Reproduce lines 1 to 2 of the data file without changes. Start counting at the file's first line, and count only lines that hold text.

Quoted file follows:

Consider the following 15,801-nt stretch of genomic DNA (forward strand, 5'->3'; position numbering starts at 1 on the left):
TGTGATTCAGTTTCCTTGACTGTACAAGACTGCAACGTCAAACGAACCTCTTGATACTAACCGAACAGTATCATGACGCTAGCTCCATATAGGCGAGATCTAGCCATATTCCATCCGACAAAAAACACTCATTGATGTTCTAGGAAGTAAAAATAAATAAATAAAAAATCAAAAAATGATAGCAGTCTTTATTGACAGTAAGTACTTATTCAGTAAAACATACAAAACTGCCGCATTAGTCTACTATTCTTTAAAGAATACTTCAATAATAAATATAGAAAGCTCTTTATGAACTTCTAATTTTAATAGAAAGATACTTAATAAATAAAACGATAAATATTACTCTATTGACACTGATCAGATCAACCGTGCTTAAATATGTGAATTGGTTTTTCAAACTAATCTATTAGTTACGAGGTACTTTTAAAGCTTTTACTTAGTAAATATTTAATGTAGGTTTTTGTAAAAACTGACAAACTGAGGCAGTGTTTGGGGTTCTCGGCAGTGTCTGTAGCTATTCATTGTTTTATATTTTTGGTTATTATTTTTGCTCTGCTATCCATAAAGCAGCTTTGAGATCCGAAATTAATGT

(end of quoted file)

Consider the following 15,801-nt stretch of genomic DNA (forward strand, 5'->3'; position numbering starts at 1 on the left):
TGTGATTCAGTTTCCTTGACTGTACAAGACTGCAACGTCAAACGAACCTCTTGATACTAACCGAACAGTATCATGACGCTAGCTCCATATAGGCGAGATCTAGCCATATTCCATCCGACAAAAAACACTCATTGATGTTCTAGGAAGTAAAAATAAATAAATAAAAAATCAAAAAATGATAGCAGTCTTTATTGACAGTAAGTACTTATTCAGTAAAACATACAAAACTGCCGCATTAGTCTACTATTCTTTAAAGAATACTTCAATAATAAATATAGAAAGCTCTTTATGAACTTCTAATTTTAATAGAAAGATACTTAATAAATAAAACGATAAATATTACTCTATTGACACTGATCAGATCAACCGTGCTTAAATATGTGAATTGGTTTTTCAAACTAATCTATTAGTTACGAGGTACTTTTAAAGCTTTTACTTAGTAAATATTTAATGTAGGTTTTTGTAAAAACTGACAAACTGAGGCAGTGTTTGGGGTTCTCGGCAGTGTCTGTAGCTATTCATTGTTTTATATTTTTGGTTATTATTTTTGCTCTGCTATCCATAAAGCAGCTTTGAGATCCGAAATTAATGT